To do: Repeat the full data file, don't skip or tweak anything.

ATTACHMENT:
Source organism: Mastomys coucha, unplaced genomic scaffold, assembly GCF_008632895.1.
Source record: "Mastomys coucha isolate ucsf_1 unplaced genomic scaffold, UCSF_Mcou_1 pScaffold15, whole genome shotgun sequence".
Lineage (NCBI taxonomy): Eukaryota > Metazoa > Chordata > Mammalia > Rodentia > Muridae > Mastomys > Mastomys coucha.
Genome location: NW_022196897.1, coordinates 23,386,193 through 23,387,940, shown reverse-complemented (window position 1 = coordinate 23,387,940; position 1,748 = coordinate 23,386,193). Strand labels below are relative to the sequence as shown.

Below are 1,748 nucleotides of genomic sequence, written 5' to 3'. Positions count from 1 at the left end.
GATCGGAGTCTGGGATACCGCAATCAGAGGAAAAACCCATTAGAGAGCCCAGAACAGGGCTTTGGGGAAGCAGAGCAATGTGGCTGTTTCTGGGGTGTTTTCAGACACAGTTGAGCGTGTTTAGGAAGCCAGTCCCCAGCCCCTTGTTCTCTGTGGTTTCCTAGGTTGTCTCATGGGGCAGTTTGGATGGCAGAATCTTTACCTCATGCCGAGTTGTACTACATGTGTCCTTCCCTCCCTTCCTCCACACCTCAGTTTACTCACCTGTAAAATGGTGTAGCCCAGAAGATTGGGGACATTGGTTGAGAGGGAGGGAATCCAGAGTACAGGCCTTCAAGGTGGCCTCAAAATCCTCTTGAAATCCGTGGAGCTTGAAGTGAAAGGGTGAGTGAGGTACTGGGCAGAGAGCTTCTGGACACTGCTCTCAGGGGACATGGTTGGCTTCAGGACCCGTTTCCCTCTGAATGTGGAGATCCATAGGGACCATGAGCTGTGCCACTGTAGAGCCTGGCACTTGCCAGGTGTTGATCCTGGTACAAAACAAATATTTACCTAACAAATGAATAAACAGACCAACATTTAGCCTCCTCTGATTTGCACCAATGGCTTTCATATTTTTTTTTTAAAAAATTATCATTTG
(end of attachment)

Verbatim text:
Source organism: Mastomys coucha, unplaced genomic scaffold, assembly GCF_008632895.1.
Source record: "Mastomys coucha isolate ucsf_1 unplaced genomic scaffold, UCSF_Mcou_1 pScaffold15, whole genome shotgun sequence".
Lineage (NCBI taxonomy): Eukaryota > Metazoa > Chordata > Mammalia > Rodentia > Muridae > Mastomys > Mastomys coucha.
Genome location: NW_022196897.1, coordinates 23,386,193 through 23,387,940, shown reverse-complemented (window position 1 = coordinate 23,387,940; position 1,748 = coordinate 23,386,193). Strand labels below are relative to the sequence as shown.

Below are 1,748 nucleotides of genomic sequence, written 5' to 3'. Positions count from 1 at the left end.
GATCGGAGTCTGGGATACCGCAATCAGAGGAAAAACCCATTAGAGAGCCCAGAACAGGGCTTTGGGGAAGCAGAGCAATGTGGCTGTTTCTGGGGTGTTTTCAGACACAGTTGAGCGTGTTTAGGAAGCCAGTCCCCAGCCCCTTGTTCTCTGTGGTTTCCTAGGTTGTCTCATGGGGCAGTTTGGATGGCAGAATCTTTACCTCATGCCGAGTTGTACTACATGTGTCCTTCCCTCCCTTCCTCCACACCTCAGTTTACTCACCTGTAAAATGGTGTAGCCCAGAAGATTGGGGACATTGGTTGAGAGGGAGGGAATCCAGAGTACAGGCCTTCAAGGTGGCCTCAAAATCCTCTTGAAATCCGTGGAGCTTGAAGTGAAAGGGTGAGTGAGGTACTGGGCAGAGAGCTTCTGGACACTGCTCTCAGGGGACATGGTTGGCTTCAGGACCCGTTTCCCTCTGAATGTGGAGATCCATAGGGACCATGAGCTGTGCCACTGTAGAGCCTGGCACTTGCCAGGTGTTGATCCTGGTACAAAACAAATATTTACCTAACAAATGAATAAACAGACCAACATTTAGCCTCCTCTGATTTGCACCAATGGCTTTCATATTTTTTTTTTAAAAAATTATCATTTG